One of the fun things about being a writer is that I have an excuse to read and I can call it work. Several years ago, the New York Journal of Books asked me to be a contributing reviewer. The process has been an interesting one from both a reader’s and writer’s perspective and has helped me think about how to sharpen my craft. I’ve chosen to review only children’s books, which I’ve included below. If you scroll through the list you’ll see pretty quickly that I’m always drawn to books that are multicultural. Unfortunately, I don’t usually have a lot to choose from. Fortunately, the ones I find are gems. I hope you find a good one to include in your own reading list.
The Breaking News
My Beijing: Four Stories of Everyday Wonder
Written and Illustrated by Nie Jun; Translated by Edward Gauvin
The engaging illustrations, exposure to the world of Beijing, timeless themes, and sweet characters make My Beijing a worthy addition to any library. It’s a keeper.
Ghost Queen (Elsewhere)
Written and Illustrated by Britt Wilson
This should be a fun graphic novel. Wilson’s richly colored illustrations are lively; the multicultural family characters timely; the storyline inventive. Somehow, though, it doesn’t deliver.
Written by Sara Leach; Illustrated by Rebecca Bender
Penguin Days provides learning of the most important kind, and has an added bonus of disarming humor, age appropriate text, and engaging illustrations.”
Dear Professor Whale
Written by Megumi Iwasa; Illustrated by Jun Takabatake
There’s something simple and endearing about Dear Professor Whale, the follow-up to the charming Yours Sincerely, Giraffe.
Written and Illustrated by Juana Medina
An engaging story with endearing characters and a gentle touch on the larger themes of loss and change make for a valuable read.”
Written by Bridget Krone; Illustrated by Karen Vermeulen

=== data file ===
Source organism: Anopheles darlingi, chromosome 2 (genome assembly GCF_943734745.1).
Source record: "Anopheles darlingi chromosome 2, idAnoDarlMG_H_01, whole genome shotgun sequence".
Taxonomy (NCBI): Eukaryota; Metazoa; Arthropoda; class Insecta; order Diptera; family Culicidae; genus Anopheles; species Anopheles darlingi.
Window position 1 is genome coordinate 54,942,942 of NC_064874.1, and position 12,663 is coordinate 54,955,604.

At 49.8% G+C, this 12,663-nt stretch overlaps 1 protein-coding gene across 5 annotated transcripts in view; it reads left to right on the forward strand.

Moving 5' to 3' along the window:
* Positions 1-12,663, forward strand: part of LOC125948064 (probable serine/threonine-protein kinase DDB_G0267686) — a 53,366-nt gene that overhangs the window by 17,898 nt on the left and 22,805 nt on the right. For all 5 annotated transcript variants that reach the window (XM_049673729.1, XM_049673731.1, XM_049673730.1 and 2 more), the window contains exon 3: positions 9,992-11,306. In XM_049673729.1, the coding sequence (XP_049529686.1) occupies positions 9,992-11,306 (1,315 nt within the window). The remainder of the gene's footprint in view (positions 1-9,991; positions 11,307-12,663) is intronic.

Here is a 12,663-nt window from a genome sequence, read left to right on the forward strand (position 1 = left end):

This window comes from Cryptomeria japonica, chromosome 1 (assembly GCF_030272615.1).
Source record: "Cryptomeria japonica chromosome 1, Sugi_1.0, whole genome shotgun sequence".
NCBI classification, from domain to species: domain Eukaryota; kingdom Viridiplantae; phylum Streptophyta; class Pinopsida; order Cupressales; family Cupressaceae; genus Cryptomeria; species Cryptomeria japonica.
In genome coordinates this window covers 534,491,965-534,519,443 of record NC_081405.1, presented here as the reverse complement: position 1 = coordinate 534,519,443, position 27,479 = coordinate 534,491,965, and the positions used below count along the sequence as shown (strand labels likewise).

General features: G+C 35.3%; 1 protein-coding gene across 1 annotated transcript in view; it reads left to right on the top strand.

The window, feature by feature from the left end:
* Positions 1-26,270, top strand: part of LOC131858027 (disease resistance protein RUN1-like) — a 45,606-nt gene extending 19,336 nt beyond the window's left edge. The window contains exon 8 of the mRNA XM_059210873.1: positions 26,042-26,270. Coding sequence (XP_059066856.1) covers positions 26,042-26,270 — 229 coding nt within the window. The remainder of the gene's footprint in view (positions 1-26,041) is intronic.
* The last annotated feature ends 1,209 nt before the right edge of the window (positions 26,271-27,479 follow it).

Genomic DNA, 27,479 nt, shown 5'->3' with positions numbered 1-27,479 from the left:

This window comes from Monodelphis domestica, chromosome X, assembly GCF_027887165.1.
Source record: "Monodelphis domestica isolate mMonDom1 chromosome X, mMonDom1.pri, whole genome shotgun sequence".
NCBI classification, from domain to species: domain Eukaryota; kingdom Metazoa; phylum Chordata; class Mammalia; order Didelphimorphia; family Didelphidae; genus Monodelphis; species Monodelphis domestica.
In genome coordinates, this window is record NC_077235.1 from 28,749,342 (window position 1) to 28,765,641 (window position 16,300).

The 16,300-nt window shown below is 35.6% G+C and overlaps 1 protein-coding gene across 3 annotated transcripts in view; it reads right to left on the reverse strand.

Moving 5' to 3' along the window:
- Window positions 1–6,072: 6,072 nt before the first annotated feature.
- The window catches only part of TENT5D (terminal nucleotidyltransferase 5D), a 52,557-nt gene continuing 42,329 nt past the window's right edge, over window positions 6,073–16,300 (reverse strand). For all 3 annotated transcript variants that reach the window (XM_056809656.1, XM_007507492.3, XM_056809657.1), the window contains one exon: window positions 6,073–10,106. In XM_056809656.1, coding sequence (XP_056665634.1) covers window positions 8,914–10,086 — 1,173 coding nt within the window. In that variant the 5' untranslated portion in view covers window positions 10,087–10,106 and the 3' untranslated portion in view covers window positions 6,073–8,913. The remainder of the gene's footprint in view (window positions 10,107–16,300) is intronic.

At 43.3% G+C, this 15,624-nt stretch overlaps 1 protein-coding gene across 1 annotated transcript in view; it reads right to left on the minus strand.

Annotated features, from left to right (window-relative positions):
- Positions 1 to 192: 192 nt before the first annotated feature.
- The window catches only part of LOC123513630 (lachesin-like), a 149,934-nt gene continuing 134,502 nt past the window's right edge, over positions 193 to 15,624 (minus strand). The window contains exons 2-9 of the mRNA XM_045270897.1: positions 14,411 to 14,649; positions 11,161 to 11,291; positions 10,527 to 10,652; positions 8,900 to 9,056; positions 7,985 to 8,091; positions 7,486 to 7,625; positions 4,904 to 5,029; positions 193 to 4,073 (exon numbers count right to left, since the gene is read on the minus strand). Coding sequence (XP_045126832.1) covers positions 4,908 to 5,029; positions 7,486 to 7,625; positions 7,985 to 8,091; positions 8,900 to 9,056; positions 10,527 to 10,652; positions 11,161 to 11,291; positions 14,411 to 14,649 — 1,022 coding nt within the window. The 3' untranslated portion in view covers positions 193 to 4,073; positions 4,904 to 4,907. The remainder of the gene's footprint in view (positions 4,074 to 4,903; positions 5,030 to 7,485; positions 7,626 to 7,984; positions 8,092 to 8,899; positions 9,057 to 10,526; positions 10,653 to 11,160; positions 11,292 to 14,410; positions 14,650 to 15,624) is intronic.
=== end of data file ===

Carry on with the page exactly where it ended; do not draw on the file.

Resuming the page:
Bridget Krone notes that her “favorite stories are those that, just when you expect a lesson, sing a song instead.” Small Mercies is just that surprising song, full of light and sweetness. Readers will carry the melody in their hearts long after the last page is turned.
No Reading Allowed
Written by Raj Haldar and Chris Carpenter; Illustrated by Bryce Gladfelter
No doubt, Raj Haldar and Chris Carpenter had a ton of fun writing this silly book of a couple dozen or more sentences with homophones, homonyms, and tricky punctuations. After all, a love of language entwines every writer’s heart. Illustrator Bryce Gladfelter hits some homeruns with his lively artwork (Gary Larson would cheer the laughing sheep, with or without the wordplay).
Written by Pendred E. Noyce; Illustrated by Diego Chaves
Just how do planes stay in the sky? How do people get inside the television? And why don’t the people on the bottom of the earth fall off? Don’t expect to find the answers here—at least not in the book itself.
Written by Dr. Kate Biberdorf; Illustrated by
Thank goodness this book has a purpose that’s clear from the beginning: It’s to inspire a love of STEM for elementary school kids. Otherwise, readers might suspect that this is just an infomercial for the YouTube videos of Dr. Kate Biberdorf’s, a.k.a. “Kate the Chemist.”
Written by J. Dillard; Illustrated by Akeem S. Roberts
J.D. is a spunky boy who discovers he has a surprising gift. It turns out he’s a genius barber. This isn’t exactly the dream of every eight-year-old boy, but who are we to judge the likelihood of a child hairstyling prodigy?